Time to wake up!

I woke up this morning with this song in my heart: Living for Jesus a life that is true, striving to please him in all that I do. Yielding allegiance glad hearted and free, this is the pathway of blessing for me. Oh Jesus Lord and Savior, I give my heart to thee, for thou in thine atonement, did give yourself for me, I own no other master, my heart will be thy throne, my life I give henceforth to live, O Christ, for thee alone.

I had to go look up when that OLD hymn was written and found this.  “Living for Jesus” was written in 1917 by Thomas Chisholm at the request of the composer, Harold Lowden. He wrote Mr. Chisholm, suggesting the title “Living for Jesus” for a new song and asked Chishom to write the lyrics to go with the music. Chisholm felt very inadequate for the task, but within two weeks the words were completed. “I have greatly desired,” he said, “that each hymn or poem might send some definite message to the hearts for whom it was written.” Though humble in spirit and frail in health, Chisholm found that writing encouraging words such as these for God’s people to sing was his “pathway of blessing.” – Osbeck, K. W. (1990). Amazing grace: 366 inspiring hymn stories

I love the new music, the upbeat heart of it, the words that pour out the spirit of God so we can be spiritually filled. The new music is my favorite, but every now and then God says, “Listen up. You need to hear this. Let me remind you of some things you seem to have forgotten.”

This morning was one of those days.  A friend of mine once told me I remind her of Peter. Oh no, not him.  Peter the impetuous.  Peter the one in John 13: 7-9 who copped and attitude when Jesus told him to sit down for his feet to be washed.  Remember that objection?  “No,” said Peter, “you shall never wash my feet.” Jesus answered, “Unless I wash you, you have no part with me.” “Then, Lord,” Simon Peter replied, “not just my feet but my hands and my head as well!”  I’m not sure that Peter grasped the full meaning of what Jesus was doing at that moment, but whatever it was, Peter, in his own strength, was trying to fit it and be a pleaser to his ultimate leader.  Peter seemed like the official yes man to me.  Look at John 21:15-17.  Remember him?  Jesus asked point blank, “Do you love me?”  To which Peter blurted out “Lord, you know all things; you know that I love you.”  But just days later when asked by Roman soldiers if he knew Jesus, Peter said ‘No.”  I don’t want to be like that Peter.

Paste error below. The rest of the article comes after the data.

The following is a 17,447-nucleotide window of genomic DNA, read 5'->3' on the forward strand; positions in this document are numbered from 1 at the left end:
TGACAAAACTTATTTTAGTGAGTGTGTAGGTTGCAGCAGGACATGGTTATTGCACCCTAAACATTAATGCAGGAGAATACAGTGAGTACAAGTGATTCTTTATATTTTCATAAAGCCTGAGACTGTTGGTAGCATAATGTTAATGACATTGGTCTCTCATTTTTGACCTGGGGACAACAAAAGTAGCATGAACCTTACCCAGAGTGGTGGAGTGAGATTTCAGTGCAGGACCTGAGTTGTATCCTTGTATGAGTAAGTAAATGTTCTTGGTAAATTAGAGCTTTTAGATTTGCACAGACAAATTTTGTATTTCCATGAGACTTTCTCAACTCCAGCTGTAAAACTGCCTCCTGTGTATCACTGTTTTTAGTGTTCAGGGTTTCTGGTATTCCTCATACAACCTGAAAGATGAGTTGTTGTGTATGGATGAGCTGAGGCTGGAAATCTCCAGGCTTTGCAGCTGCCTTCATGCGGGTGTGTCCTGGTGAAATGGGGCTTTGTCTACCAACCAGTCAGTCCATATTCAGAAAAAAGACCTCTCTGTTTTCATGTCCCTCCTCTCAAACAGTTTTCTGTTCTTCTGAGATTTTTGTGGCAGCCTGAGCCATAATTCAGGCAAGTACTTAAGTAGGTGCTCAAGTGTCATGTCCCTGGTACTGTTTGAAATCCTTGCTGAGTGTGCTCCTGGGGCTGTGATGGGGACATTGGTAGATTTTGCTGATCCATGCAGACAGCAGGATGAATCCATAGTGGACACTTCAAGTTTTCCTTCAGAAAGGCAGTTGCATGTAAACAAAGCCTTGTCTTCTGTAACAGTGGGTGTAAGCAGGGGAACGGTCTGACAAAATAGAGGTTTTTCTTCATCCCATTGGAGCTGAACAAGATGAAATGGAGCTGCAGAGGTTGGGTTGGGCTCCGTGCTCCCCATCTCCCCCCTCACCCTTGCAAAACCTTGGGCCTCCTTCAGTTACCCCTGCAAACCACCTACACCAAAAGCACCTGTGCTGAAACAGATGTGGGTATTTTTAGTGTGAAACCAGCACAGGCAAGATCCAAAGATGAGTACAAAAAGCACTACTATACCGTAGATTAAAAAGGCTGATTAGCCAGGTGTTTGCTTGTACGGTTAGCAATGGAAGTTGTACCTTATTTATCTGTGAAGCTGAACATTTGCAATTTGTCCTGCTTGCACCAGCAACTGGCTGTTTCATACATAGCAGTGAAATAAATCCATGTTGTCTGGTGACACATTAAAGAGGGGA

But Peter grew up in maturity and in his faith. After his shameful encounter with the soldiers, he had a life changing encounter with God.  Peter recognized Jesus as the true Messiah in Luke 9:20 ““But what about you?” Jesus asked. “Who do you say I am?” Peter answered, “God’s Messiah.” Then all through the New Testament, Peter speaks out for God’s Messiah, in Acts, in Galatians, in 1 & 2 Peter.

Acts 10:33-35 “Now we are all here in the presence of God to listen to everything the Lord has commanded you to tell us.” Then Peter began to speak: “I now realize how true it is that God does not show favoritism 35 but accepts from every nation the one who fears him and does what is right.”

In a way, I guess it’s not so bad to be like Peter.  He was a fast follower, but later became a strong follower.  Like Peter, we all have potential. Peter had his wake-up call. He cowardly rejected the Master and was instantly convicted. I think at that point he realized his life was about to go down the wrong path, repented and brought it back on course. Repent means making a 180 degree turn – it means change direction – go the other way – stop doing what you’re doing.

Here’s a wake-up call:  Today is all we’ve got.  Tomorrow is the result of how we live it.

Ready?  Let’s get out there!


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